Last Tuesday, a group of about 100 women from rural counties converged on the Christian Leadership Centre, otherwise known as Ufungamano House, in Nairobi for one of those rare moments when they get to “talk to the world” about what they do and, hopefully, be heard.
While their live audience was really nothing to write home about in terms of numbers, that did not deter them; they were just happy to exchange ideas, challenges and experiences.
They were here to mark the International Day of Rural Women, established by the United Nations to recognise the contribution and vital role the rural and indigenous woman plays globally in enhancing agriculture, food security, poverty alleviation and, generally, in rural development.
In Africa, women who live and work in rural areas play a huge role in the sustainability of families, nutrition and the general well-being of communities given that they do the bulk of the work in agriculture, including providing the most labour in the critical industry, and their invaluable contribution to informal work.
The discussion on hours rural women and girls spend on unpaid care and domestic work in agriculture and related sectors such as water and health did not escape the audience.
To-date, there are people who sneer at such debates or discussion, with the argument that this kind of work is a preserve of the woman, especially rural ones. But this should not be the case.
First, it is critical — and that was generally the line of argument — that we recognise that rural women spend more hours in unpaid and domestic care work than the men. But discriminatory cultural practices and social norms and structural hindrances restrict them from decision making and participating in community development, even on the household front.
As a way of righting this cultural wrong and ensuring gender equality and equity in rural development, however, it is critical for both levels of government, civil society and related agencies to do more in empowering the rural woman.
Groots Kenya, a national movement of grassroots woman-led community-based organisations and self-help groups, rightly acknowledges that there still is much to be done in the empowerment of rural women.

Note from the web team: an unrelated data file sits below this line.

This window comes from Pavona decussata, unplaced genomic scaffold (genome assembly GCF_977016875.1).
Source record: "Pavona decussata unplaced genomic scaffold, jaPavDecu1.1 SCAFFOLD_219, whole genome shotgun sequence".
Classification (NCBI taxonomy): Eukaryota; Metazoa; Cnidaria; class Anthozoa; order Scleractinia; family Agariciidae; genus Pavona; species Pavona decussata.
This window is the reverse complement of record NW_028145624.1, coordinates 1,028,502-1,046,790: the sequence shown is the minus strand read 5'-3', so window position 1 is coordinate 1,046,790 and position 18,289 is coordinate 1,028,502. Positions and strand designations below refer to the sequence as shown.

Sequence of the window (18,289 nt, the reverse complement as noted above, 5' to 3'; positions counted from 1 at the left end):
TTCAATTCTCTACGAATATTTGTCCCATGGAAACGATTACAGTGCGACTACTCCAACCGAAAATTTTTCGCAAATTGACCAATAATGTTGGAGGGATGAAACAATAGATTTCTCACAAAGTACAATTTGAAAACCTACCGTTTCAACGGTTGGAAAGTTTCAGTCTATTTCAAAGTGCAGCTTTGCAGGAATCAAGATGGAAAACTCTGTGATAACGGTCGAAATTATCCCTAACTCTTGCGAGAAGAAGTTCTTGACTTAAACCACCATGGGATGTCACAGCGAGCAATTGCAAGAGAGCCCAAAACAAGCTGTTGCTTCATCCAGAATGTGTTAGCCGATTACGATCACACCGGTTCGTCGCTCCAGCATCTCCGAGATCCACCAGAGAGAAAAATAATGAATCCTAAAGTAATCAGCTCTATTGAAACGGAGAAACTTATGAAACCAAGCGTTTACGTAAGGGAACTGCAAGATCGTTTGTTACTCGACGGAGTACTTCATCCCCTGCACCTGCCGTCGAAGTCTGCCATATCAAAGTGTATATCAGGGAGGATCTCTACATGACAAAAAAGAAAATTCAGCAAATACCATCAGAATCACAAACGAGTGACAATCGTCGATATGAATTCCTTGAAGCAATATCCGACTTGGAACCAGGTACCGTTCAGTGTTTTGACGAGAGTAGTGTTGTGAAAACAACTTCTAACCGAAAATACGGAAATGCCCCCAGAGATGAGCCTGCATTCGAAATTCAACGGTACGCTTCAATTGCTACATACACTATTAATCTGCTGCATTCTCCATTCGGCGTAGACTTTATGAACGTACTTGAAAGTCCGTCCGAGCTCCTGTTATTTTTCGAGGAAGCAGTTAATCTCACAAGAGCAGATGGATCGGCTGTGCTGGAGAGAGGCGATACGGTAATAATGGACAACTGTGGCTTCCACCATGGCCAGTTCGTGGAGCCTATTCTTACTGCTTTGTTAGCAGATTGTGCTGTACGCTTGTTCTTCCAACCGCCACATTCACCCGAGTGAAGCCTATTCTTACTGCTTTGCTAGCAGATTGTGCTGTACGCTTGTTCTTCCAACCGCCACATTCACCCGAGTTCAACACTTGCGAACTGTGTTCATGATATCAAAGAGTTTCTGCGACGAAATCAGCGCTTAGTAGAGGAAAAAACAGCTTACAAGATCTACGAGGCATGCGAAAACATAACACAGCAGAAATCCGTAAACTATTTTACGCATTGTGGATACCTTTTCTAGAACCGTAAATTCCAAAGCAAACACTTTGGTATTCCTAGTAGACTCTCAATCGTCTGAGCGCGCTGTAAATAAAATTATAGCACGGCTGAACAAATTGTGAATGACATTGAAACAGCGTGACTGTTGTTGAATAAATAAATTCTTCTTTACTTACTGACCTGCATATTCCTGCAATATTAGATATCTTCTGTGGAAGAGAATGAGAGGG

This is in spite of the “great” strides in transforming their lives economically, politically and socially nearly 25 years since the Beijing Platform for Action and half a decade of Sustainable Development Goals (SDGs).
These areas include equality in ownership and control of land. Data from the lobby Kenya Land Alliance (KLA) indicates that of the three million title deeds issued in 2013-2017, only 10.3 per cent went to women.
Groots is harvesting data in a bid to empower the rural woman, such as ending discrimination in land reforms.
The real economic empowerment of rural women must include their being fully involved and recognised in land ownership.
Other data from the KLA and Groots on the percentages of men and women who hold title deeds draws a grim picture: The woman has been locked out. It is crucial to heed calls for a transparent, open, just, inclusive and accountable process of appointing land control board members for the next term.
At Tuesday’s event, Groots said their recent assessment showed deputy county commissioners, who chair land boards, had chosen to appoint new members in a translucent manner instead of advertising them as required. Of course, this lacks fairness and guarantee of gender equality and inclusivity.
I agree with the argument by women’s rights organisations that grassroots rural women need to be in the land boards to curb the vile culture of illegal transfers of matrimonial property without spousal consent.
Indeed, with barriers, especially in decision-making and land ownership, how will the rural woman be expected to access credit and develop herself, family and even community and fight poverty?
Ms Rugene is consulting editor. [email protected] @nrugene